As the title suggests, Ultravox
were in a gray mood as they launched into their seventh studio LP, their previous existential angst now pooling around personal anguish. The album's title track was a study in languorous melancholy, where the emotional pain lingered on and on. And why would it ever dissipate, when romance is forever doomed, as "When the Time Comes" exquisitely illustrated? Even "One Small Day," the most musically celebratory song on the set, battles depression but dismally loses the war. No wonder Ultravox
were so keen to escape far into the past, with "Man of Two Worlds" taking them back to the gloriously romanticized days of the Celts. The modern world, in contrast, was filled with terrors, both emotional ("A Friend I Call Desire") and global. There was the omnipresent yellow peril to fear; but if "White China" warned of the dangers of creeping communism, the nation sworn to protect its citizens from a Stalinistic embrace proves just as nefarious on "Heart of the Country." Each side is as bad as the other, together threatening the globe with annihilation, with the mini-epic "Dancing with Tears in My Eyes" poignantly pointing out the richness of life the world's leaders hold so carelessly in their hands. This was to be Ultravox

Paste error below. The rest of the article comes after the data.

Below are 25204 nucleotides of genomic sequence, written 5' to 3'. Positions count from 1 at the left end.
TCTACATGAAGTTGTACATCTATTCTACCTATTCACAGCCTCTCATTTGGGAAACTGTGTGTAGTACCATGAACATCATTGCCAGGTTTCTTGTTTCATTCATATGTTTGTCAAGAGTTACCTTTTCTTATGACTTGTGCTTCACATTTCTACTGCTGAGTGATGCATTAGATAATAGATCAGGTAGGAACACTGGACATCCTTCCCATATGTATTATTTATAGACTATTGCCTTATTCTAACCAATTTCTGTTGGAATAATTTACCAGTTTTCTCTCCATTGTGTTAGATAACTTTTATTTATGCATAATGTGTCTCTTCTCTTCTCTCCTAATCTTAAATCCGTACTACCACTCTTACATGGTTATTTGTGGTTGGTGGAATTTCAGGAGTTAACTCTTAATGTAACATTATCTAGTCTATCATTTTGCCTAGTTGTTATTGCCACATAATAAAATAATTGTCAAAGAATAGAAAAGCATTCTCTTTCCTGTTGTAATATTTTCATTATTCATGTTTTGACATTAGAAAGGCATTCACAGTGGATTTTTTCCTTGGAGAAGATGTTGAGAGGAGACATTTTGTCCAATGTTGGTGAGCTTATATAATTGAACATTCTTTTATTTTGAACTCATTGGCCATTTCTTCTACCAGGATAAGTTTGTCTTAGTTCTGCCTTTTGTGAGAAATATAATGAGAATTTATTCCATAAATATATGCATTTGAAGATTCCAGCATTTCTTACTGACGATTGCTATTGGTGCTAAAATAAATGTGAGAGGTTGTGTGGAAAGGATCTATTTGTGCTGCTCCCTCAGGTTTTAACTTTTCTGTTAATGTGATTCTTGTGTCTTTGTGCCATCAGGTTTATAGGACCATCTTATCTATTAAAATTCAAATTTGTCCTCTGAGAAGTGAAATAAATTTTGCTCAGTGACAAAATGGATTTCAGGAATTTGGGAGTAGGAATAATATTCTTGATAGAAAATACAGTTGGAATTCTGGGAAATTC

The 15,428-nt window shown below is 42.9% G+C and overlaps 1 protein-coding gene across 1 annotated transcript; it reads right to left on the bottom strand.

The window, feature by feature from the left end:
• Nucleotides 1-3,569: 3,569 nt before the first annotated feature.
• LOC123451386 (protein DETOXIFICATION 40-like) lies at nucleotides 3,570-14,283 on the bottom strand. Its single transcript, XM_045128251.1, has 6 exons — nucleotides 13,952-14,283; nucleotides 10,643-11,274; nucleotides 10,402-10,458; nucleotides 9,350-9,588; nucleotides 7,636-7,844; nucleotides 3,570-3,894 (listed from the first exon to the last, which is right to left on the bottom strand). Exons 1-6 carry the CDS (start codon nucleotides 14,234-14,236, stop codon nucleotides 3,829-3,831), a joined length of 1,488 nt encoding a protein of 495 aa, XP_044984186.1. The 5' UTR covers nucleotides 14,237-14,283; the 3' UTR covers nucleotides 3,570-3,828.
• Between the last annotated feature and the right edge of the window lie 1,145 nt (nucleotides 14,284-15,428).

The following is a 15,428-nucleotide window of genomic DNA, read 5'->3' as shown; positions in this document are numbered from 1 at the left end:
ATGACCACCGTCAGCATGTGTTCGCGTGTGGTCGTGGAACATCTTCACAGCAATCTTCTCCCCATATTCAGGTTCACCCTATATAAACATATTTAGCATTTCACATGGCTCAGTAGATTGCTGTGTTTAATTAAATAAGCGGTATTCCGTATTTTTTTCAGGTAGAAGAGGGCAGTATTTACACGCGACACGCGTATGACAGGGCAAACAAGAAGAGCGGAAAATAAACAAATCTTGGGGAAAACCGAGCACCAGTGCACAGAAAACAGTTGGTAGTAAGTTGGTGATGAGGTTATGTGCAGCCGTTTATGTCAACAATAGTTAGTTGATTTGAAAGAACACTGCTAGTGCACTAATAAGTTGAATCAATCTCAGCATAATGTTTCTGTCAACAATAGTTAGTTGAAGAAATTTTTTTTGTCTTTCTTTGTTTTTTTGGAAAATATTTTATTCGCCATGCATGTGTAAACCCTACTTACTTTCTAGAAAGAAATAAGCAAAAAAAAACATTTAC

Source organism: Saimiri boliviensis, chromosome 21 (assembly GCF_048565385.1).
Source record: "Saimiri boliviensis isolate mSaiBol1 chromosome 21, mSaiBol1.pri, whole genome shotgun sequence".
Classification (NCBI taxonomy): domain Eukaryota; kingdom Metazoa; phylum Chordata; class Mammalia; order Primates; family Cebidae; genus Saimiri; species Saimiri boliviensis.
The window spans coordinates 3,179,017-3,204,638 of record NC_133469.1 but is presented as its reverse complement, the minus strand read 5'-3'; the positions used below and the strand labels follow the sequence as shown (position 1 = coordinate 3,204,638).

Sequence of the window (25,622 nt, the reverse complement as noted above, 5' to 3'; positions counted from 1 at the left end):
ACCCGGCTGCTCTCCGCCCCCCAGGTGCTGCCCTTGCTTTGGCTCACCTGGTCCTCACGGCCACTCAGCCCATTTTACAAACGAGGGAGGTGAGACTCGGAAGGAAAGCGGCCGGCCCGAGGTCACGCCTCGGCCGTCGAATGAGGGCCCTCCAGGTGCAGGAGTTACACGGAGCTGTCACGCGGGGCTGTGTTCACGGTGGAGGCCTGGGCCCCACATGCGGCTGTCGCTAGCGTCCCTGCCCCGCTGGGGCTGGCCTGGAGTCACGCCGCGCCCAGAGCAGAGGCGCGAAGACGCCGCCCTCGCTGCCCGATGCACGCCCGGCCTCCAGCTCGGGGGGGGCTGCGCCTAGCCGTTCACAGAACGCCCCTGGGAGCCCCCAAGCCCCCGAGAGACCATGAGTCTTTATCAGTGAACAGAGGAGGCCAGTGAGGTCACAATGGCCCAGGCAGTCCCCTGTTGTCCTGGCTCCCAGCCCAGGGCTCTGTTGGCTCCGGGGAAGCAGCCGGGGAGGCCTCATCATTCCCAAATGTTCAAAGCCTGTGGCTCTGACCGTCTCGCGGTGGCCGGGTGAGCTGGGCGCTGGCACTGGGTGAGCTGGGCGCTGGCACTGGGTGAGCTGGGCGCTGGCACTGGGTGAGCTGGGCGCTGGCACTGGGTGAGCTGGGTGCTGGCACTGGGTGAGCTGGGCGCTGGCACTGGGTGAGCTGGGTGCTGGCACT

's final album, at least in this form, and in many ways, the set was the band's perfect epitaph, as lavish musically as it was desolate thematically.